I’m putting some materials together on “Social Media Inside the Firewall Roll-out Best Practice.” This is part of my new role where I’m consulting/managing a Jive Software based pilot at a big energy company.
I’ve been compiling my notes and gleaning some online research. These are my fave bookmarks so far:
Best Enterprise 2.0 Launch Ever? Penn State’s ThoughtFarmer Roll-out
Eight Competencies to Socializing Your Organization
New study: Deep brand engagement correlates with financial performance
A checkpoint on Web 2.0 in the enterprise
Ten top issues in adopting enterprise social computing
Enterprise 2.0: Social Software on Intranets
Social Media Handbook for Local Red Cross Units
A Wiki of Social Media Marketing Examples
Intel’s Enterprise Social Computing Strategy Revealed
Six Steps to Company Wide Adoption (Social Text)
Six Steps to Successful Enterprise Collaboration Implementation (Open Text pdf)
Social Media: Embracing the Opportunities, averting the risks (Russell Herder & Ethos Business Law)
Sun Microsystems encourages employees to blog
Social software in a corporate context – BT
Using social media to save time
The CIA wiki project for capturing collective knowledge
Web 2.0-savvy teachers testing old assumptions
Yakabod offers enterprise 2.0 adoption best practices
Hope you find them as useful as I did. Thanks to those who helped with suggestions here. Any more always appreciated.
I’ll do a post on the actual best practice notes in early September…Darwin willing.
Straight in after Deloitte, McKinsey enter the fray with a piece ‘Six ways to make Web 2.0 work‘ that I can only describe as ‘awesome’. And I use that word advisedly and often chuckle when my North American pals use it for what we’d describe in London as ‘jolly good’. So why awesome?
It’s awesome because it’s so right on the mark and provides practical real politik advice. This is not a ‘how-to’ guide as much as what’s needed to get things working and working well. To see what I mean, just look at the list:
6 of the Best
1. The transformation to a bottom-up culture needs help from the top.
2. The best uses come from users—but they require help to scale.
3. What’s in the workflow is what gets used.
4. Appeal to the participants’ egos and needs—not just their wallets.
5. The right solution comes from the right participants.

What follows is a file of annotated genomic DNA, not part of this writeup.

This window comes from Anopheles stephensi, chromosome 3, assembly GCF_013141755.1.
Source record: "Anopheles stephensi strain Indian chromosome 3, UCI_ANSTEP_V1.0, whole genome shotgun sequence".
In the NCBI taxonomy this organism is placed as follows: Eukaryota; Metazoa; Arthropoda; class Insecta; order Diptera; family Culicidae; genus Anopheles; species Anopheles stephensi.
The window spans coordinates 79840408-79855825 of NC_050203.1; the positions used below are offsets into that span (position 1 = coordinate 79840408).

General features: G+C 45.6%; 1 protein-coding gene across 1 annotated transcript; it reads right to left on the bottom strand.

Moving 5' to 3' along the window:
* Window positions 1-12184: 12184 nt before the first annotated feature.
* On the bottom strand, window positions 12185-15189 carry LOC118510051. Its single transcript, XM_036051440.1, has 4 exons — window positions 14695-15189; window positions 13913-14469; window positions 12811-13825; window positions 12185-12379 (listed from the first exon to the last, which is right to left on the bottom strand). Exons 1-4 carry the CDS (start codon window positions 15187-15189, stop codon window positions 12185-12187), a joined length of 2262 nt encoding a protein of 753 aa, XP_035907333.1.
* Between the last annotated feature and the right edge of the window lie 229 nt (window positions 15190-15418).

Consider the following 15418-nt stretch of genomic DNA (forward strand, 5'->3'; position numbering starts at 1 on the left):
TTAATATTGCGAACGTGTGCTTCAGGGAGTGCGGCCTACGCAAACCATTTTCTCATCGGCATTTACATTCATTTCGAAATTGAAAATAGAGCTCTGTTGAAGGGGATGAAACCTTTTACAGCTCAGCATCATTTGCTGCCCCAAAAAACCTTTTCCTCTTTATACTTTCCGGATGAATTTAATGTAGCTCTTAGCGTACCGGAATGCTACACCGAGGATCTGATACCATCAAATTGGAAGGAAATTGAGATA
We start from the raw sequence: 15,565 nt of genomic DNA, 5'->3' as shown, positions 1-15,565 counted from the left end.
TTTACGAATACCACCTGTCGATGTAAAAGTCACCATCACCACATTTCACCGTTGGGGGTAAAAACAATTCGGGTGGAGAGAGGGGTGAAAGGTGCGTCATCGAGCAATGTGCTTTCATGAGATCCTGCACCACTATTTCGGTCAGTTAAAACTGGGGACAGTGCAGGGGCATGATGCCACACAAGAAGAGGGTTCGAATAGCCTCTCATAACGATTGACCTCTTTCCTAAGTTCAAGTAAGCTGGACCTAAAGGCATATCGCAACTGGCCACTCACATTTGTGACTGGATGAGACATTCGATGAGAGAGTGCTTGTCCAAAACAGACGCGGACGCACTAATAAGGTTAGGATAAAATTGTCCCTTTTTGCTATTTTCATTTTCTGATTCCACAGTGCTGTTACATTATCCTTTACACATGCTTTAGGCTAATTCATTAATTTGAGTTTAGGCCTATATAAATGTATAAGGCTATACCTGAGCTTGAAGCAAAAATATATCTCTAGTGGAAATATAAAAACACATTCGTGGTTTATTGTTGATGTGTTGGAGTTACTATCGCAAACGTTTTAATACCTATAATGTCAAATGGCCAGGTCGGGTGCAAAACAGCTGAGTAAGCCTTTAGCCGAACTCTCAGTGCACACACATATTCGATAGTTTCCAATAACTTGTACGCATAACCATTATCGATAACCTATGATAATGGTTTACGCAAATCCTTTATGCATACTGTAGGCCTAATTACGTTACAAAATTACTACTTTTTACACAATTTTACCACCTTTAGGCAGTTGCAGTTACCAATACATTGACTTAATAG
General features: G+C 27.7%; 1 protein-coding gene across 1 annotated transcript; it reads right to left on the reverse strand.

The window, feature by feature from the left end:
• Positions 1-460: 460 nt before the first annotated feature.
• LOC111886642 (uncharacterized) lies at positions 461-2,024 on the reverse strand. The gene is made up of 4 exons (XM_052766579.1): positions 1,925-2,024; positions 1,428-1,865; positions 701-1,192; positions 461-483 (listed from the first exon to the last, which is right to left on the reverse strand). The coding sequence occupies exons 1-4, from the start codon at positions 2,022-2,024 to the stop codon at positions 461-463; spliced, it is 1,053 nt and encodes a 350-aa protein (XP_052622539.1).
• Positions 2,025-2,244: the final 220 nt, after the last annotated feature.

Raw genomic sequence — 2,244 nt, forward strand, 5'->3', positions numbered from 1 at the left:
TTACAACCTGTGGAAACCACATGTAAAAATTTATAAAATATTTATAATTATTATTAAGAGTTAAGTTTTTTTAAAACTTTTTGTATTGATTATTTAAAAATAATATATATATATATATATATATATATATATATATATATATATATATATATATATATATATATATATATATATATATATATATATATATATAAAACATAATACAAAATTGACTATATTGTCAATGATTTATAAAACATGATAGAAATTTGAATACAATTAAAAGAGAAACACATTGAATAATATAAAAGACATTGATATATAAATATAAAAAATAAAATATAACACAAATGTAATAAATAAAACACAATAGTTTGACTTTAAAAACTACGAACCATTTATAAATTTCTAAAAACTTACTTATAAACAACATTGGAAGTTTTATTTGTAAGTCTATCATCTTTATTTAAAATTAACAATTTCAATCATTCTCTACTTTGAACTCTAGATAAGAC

6. Balance the top-down and self-management of risk.
No winning formula
This advice is centred on what works – getting it right is not formulaic, it’s about making sure people are happy in their risk, are getting credit and reward even in terms or their egos and that it’s about making sure 2.0 is right in the heart of the relevant workflows.
And I particularly liked their concept of ‘controlled disruption’. Yes total laissez faire can lead to troubles, but there needs to be risk to make success:
Acceptance of Web 2.0 technologies in business is growing. Encouraging participation calls for new approaches that break with the methods used to deploy IT in the past. Company leaders first need to survey their current practices. Once they feel comfortable with some level of controlled disruption, they can begin testing the new participatory tools.
Consultant for hire
If you’re reading this and want to know how to make these technologies a success in the business, please fell free to get in touch – I’m looking for work in this area and can help you make it a success.
Facebook for the Fortune 500
Following on from my post on what we should call social media inside the firewall “What should we call ‘Intranet Social Media’?” My peers (and Twitter pals) from various enterprises in Europe and the Americas have suggested the following: Collaborative Media, Business Networking Media, IntraSocial Media, Collaboration 2.0 and Social Computing. Now Deloitte have waded in with an article dubbing it ‘Enterprise Social Networking‘ (ESN), or more catchily ‘Facebook for the Fortune 500’.
2009 Deloitte predict, may well be a breakaway year for ESN but they hedge their bets with the proviso of if… This ‘if’ haunts the analysis of both Gartner and Forrester too and now with Deloitte joining the throe, they too proclaim a simultaneous red/green scenario:
the exact extent of adoption may still be unclear. Some commentators claim enterprises are generally not yet deploying social networks; various Fortune500 CEOs believe the opposite.
Primed and ready
What’s going to determine this is when (not if) a big breakthrough is made by one competitor that outstrips their rivals that is a clear demonstration of the productive power of ESN. To gain a clear footing in this market, Deloitte urge that early readiness for a primed market:
Telecommunications operators and IT solutions providers need to invest in ESN so they have the expertise and credibility to deploy these solutions if or when they become more broadly adopted, and start becoming a more significant source of revenues.
Whatever we call it, if anyone is reading this and thinks progressing collaboration, communication and social media inside the firewall is a good idea, but are not quite sure how to do it, then please feel free to get in touch. After deploying these technologies for almost a decade for one of the big 5 IT companies, I’m now starting to actively look for enterprise social networking consultancy work.